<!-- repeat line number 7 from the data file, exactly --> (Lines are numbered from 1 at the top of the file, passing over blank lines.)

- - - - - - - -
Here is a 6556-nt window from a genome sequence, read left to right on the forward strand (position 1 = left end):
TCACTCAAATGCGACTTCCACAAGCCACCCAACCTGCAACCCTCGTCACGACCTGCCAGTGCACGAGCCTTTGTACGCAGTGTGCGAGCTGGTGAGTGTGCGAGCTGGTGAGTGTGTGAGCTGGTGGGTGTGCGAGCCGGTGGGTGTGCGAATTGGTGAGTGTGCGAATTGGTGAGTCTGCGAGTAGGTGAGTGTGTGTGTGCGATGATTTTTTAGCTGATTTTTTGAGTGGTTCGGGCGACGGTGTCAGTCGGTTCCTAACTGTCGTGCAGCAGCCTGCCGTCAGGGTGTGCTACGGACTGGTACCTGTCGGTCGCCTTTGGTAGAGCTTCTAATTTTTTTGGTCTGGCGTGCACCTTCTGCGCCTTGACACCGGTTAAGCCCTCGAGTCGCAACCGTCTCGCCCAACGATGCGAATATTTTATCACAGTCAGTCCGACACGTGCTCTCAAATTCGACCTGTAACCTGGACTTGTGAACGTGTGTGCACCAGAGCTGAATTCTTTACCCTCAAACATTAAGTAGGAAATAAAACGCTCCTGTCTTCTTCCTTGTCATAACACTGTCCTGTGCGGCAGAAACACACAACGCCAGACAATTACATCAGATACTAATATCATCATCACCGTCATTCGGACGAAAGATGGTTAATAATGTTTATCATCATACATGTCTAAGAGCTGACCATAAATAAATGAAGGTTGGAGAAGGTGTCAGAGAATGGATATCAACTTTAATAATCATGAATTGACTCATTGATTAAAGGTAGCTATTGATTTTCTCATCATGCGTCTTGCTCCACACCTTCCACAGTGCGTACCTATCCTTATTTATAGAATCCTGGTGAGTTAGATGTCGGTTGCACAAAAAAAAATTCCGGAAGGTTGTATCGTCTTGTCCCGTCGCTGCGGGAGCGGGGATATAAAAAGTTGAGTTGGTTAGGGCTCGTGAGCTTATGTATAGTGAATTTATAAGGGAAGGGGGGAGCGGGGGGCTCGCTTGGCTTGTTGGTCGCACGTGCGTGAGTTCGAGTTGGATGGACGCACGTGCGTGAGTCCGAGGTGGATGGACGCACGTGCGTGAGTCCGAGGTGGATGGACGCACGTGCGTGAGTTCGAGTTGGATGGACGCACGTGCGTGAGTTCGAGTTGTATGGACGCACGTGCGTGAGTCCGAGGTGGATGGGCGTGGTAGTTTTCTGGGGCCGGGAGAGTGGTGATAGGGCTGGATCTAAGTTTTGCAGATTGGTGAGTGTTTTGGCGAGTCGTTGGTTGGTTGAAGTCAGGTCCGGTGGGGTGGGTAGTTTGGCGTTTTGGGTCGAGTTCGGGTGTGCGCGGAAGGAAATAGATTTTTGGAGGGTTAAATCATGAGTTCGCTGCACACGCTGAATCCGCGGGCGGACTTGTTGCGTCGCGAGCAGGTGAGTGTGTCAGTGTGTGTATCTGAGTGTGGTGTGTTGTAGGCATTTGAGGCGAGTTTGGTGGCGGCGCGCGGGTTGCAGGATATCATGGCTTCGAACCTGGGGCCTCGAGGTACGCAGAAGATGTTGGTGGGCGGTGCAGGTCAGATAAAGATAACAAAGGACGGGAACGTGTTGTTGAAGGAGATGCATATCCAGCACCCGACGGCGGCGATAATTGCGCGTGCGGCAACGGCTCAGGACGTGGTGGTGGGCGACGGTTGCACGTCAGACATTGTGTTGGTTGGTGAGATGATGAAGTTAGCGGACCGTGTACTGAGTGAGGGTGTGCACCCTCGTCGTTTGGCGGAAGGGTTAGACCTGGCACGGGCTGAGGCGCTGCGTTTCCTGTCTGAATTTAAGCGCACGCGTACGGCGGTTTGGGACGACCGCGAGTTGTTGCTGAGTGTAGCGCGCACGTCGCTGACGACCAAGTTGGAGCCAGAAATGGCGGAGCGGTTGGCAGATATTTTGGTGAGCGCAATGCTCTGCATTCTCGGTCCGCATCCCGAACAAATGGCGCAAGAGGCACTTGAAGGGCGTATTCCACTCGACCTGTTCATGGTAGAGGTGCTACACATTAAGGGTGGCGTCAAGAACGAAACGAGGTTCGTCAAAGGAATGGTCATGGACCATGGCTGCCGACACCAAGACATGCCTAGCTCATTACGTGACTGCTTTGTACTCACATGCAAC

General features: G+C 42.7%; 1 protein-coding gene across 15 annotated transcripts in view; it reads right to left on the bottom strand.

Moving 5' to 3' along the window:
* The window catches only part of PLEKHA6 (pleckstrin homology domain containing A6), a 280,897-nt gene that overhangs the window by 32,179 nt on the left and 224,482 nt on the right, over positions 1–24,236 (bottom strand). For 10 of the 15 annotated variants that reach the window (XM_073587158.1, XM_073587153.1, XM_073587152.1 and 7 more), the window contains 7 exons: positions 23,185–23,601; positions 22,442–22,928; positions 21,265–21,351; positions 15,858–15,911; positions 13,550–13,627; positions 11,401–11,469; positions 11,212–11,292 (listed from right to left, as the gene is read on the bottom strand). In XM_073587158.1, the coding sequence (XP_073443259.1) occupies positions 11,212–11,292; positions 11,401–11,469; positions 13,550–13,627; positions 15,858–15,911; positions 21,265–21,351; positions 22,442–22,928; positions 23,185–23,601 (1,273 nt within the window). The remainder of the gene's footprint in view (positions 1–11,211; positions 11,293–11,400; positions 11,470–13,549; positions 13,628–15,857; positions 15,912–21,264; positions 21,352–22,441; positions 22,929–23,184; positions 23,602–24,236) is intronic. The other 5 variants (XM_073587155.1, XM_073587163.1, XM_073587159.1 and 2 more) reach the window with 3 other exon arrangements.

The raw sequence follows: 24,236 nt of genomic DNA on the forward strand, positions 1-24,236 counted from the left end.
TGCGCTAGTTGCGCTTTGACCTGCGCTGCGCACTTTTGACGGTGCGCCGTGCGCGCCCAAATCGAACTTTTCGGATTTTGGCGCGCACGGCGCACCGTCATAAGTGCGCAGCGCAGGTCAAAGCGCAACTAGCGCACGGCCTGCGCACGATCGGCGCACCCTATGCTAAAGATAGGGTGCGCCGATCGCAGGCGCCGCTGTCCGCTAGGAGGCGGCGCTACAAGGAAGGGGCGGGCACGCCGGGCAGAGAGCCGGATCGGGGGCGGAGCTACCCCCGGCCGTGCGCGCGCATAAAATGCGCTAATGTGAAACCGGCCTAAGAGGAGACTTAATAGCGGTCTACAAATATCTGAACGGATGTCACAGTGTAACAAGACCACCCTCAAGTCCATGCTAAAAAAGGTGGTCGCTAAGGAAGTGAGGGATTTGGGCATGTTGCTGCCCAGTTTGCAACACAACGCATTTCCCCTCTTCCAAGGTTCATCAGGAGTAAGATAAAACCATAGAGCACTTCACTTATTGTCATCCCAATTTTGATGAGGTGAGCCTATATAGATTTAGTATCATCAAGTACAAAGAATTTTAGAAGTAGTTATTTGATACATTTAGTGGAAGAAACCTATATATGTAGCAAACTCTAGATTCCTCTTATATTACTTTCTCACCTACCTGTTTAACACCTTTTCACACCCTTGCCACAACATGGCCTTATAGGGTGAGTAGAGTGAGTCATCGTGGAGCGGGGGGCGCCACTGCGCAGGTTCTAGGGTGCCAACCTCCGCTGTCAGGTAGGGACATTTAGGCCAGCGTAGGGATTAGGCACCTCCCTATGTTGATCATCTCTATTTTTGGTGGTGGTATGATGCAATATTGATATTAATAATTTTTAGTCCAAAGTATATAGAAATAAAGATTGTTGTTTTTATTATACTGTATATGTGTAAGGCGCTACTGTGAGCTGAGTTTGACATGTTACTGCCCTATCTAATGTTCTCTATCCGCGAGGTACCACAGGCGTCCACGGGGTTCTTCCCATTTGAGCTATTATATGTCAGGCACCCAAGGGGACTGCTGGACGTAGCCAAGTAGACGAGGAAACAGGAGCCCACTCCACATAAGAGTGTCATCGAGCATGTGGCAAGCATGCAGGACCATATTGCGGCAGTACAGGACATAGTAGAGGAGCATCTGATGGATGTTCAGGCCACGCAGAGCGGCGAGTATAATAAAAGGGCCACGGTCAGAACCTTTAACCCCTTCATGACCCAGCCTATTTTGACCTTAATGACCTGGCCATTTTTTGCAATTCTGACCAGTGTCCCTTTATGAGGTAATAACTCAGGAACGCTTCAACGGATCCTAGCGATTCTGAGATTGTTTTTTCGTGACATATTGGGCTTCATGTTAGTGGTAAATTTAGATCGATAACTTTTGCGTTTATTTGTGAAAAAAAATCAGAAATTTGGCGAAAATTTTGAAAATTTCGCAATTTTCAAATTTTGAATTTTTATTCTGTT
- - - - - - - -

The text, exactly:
TGCGCTAGTTGCGCTTTGACCTGCGCTGCGCACTTTTGACGGTGCGCCGTGCGCGCCCAAATCGAACTTTTCGGATTTTGGCGCGCACGGCGCACCGTCATAAGTGCGCAGCGCAGGTCAAAGCGCAACTAGCGCACGGCCTGCGCACGATCGGCGCACCCTATGCTAAAGATAGGGTGCGCCGATCGCAGGCGCCGCTGTCCGCTAGGAGGCGGCGCTACAAGGAAGGGGCGGGCACGCCGGGCAGAGAGCCGGATCGGGGGCGGAGCTACCCCCGGCCGTGCGCGCGCATAAAATGCGCTAATGTGAAACCGGCCTAAGAGGAGACTTAATAGCGGTCTACAAATATCTGAACGGATGTCACAGTGTAACAAGACCACCCTCAAGTCCATGCTAAAAAAGGTGGTCGCTAAGGAAGTGAGGGATTTGGGCATGTTGCTGCCCAGTTTGCAACACAACGCATTTCCCCTCTTCCAAGGTTCATCAGGAGTAAGATAAAACCATAGAGCACTTCACTTATTGTCATCCCAATTTTGATGAGGTGAGCCTATATAGATTTAGTATCATCAAGTACAAAGAATTTTAGAAGTAGTTATTTGATACATTTAGTGGAAGAAACCTATATATGTAGCAAACTCTAGATTCCTCTTATATTACTTTCTCACCTACCTGTTTAACACCTTTTCACACCCTTGCCACAACATGGCCTTATAGGGTGAGTAGAGTGAGTCATCGTGGAGCGGGGGGCGCCACTGCGCAGGTTCTAGGGTGCCAACCTCCGCTGTCAGGTAGGGACATTTAGGCCAGCGTAGGGATTAGGCACCTCCCTATGTTGATCATCTCTATTTTTGGTGGTGGTATGATGCAATATTGATATTAATAATTTTTAGTCCAAAGTATATAGAAATAAAGATTGTTGTTTTTATTATACTGTATATGTGTAAGGCGCTACTGTGAGCTGAGTTTGACATGTTACTGCCCTATCTAATGTTCTCTATCCGCGAGGTACCACAGGCGTCCACGGGGTTCTTCCCATTTGAGCTATTATATGTCAGGCACCCAAGGGGACTGCTGGACGTAGCCAAGTAGACGAGGAAACAGGAGCCCACTCCACATAAGAGTGTCATCGAGCATGTGGCAAGCATGCAGGACCATATTGCGGCAGTACAGGACATAGTAGAGGAGCATCTGATGGATGTTCAGGCCACGCAGAGCGGCGAGTATAATAAAAGGGCCACGGTCAGAACCTTTAACCCCTTCATGACCCAGCCTATTTTGACCTTAATGACCTGGCCATTTTTTGCAATTCTGACCAGTGTCCCTTTATGAGGTAATAACTCAGGAACGCTTCAACGGATCCTAGCGATTCTGAGATTGTTTTTTCGTGACATATTGGGCTTCATGTTAGTGGTAAATTTAGATCGATAACTTTTGCGTTTATTTGTGAAAAAAAATCAGAAATTTGGCGAAAATTTTGAAAATTTCGCAATTTTCAAATTTTGAATTTTTATTCTGTT